Headline

The Voice of Tokyo for over 50 Years

JAPAN’S NO.1 ENGLISH LIFESTYLE MAGAZINE

Serch Form
Latest Issue
About Us

CONNECT WITH US

  • Instagram
  • Facebook
  • Twitter
  • Youtube
Headline

The Voice of Tokyo for over 50 Years

JAPAN’S NO.1 ENGLISH LIFESTYLE MAGAZINE

Serch Form
Latest Issue
About Us

CONNECT WITH US

  • Instagram
  • Facebook
  • Twitter
  • Youtube

How to Eat and Drink Like a German in Tokyo

Researched, eaten and written by a German no less

By Andreas Neuenkirchen

With its unbeaten collection of Michelin stars, Tokyo is often considered the world’s gourmet capital. It’s safe to say that the city’s German restaurant scene doesn’t figure much into this evaluation. And yet, Germans and German food sympathizers need not despair. Several eateries serve authentic German dishes or at least interesting variations and you can find a growing number of specialty shops selling meat, bread, wine and other groceries for home consumption (almost) like the ones you might find in Bremen or Munich.

Schmatz

Schmatz: The Sound of Kissing and Eating

The easiest and most accessible way to enjoy German cuisine in and around Tokyo is Schmatz. In German, it’s an onomatopoeic expression for the sound your lips make when passionately munching on something (or kissing somebody). In Japan, it’s the name of a chain of restaurants and beer stands found at ever more locations in Tokyo and neighboring prefectures. The Schmatz logo has become such a common sight in more or less urban areas that it is often assumed to be a Japanese operation only pretending to be German. Rest assured, Schmatz is the real deal.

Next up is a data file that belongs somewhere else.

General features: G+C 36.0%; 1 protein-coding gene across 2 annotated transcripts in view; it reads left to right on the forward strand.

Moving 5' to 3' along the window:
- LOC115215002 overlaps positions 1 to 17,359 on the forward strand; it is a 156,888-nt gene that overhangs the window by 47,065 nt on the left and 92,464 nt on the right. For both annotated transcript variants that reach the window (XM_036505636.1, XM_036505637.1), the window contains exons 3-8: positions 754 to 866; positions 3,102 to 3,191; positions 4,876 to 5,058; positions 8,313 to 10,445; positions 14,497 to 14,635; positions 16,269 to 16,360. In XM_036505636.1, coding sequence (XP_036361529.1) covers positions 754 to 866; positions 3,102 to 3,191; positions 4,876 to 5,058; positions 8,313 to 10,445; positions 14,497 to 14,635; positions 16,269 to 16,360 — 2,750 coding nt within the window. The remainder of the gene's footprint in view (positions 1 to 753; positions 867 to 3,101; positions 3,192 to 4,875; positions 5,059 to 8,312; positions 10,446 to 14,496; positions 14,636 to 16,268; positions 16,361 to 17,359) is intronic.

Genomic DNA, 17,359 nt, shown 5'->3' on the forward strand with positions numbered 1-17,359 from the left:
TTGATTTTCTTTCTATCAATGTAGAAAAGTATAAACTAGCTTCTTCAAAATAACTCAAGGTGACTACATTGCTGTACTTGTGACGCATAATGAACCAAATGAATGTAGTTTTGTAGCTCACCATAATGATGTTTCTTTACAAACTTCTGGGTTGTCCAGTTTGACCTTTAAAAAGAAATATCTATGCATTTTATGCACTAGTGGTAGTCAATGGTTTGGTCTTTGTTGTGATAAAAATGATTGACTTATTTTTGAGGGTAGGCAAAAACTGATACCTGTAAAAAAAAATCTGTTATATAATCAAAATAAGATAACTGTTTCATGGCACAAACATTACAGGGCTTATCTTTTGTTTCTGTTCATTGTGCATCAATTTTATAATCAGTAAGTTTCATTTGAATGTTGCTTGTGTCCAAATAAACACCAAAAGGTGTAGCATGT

It was founded by two childhood friends from Hamburg, who started with nothing but a food truck in 2014. Today, they operate several restaurants and brew their own beer, from German standards to more modern, crafty fare. All their creations are highly drinkable and go well with the food, which might be described as “quality fast food” and only occasionally materializes as Japanized, “German-inspired” dishes. The fried Leberkäse (a meatloaf containing neither liver nor cheese, although its name translates to “liver cheese”) on a stick with gorgonzola sauce usually makes actual Germans laugh though.

Arguments about where to find the best Currywurst can become quite heated among Germans and regularly cause friendships to break. I will admit I have yet to find a better one in Japan than the one at Schmatz.

Baden Baden

Baden-Baden: Where the Music Plays, for Better or Wurst